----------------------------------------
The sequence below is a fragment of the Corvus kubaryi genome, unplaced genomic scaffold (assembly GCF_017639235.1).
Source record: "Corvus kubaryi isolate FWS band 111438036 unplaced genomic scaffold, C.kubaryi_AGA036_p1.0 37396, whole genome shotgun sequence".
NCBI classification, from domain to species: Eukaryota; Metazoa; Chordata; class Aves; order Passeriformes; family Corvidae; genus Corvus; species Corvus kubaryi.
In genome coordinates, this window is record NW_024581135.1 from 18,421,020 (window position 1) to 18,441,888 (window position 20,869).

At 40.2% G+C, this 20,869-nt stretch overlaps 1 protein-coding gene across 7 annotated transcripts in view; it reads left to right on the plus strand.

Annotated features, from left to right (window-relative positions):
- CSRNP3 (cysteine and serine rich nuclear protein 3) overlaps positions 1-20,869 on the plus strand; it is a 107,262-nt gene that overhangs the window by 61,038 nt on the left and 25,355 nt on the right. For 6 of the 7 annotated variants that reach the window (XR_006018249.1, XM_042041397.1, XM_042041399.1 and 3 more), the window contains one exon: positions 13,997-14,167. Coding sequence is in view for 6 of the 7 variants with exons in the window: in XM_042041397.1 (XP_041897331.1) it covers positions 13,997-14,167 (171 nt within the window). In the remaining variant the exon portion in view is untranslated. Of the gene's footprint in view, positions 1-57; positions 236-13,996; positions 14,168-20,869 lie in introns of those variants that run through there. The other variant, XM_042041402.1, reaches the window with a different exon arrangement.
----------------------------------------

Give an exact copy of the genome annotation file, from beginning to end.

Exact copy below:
The sequence below is a fragment of the Corvus kubaryi genome, unplaced genomic scaffold (assembly GCF_017639235.1).
Source record: "Corvus kubaryi isolate FWS band 111438036 unplaced genomic scaffold, C.kubaryi_AGA036_p1.0 37396, whole genome shotgun sequence".
NCBI classification, from domain to species: Eukaryota; Metazoa; Chordata; class Aves; order Passeriformes; family Corvidae; genus Corvus; species Corvus kubaryi.
In genome coordinates, this window is record NW_024581135.1 from 18,421,020 (window position 1) to 18,441,888 (window position 20,869).

At 40.2% G+C, this 20,869-nt stretch overlaps 1 protein-coding gene across 7 annotated transcripts in view; it reads left to right on the plus strand.

Annotated features, from left to right (window-relative positions):
- CSRNP3 (cysteine and serine rich nuclear protein 3) overlaps positions 1-20,869 on the plus strand; it is a 107,262-nt gene that overhangs the window by 61,038 nt on the left and 25,355 nt on the right. For 6 of the 7 annotated variants that reach the window (XR_006018249.1, XM_042041397.1, XM_042041399.1 and 3 more), the window contains one exon: positions 13,997-14,167. Coding sequence is in view for 6 of the 7 variants with exons in the window: in XM_042041397.1 (XP_041897331.1) it covers positions 13,997-14,167 (171 nt within the window). In the remaining variant the exon portion in view is untranslated. Of the gene's footprint in view, positions 1-57; positions 236-13,996; positions 14,168-20,869 lie in introns of those variants that run through there. The other variant, XM_042041402.1, reaches the window with a different exon arrangement.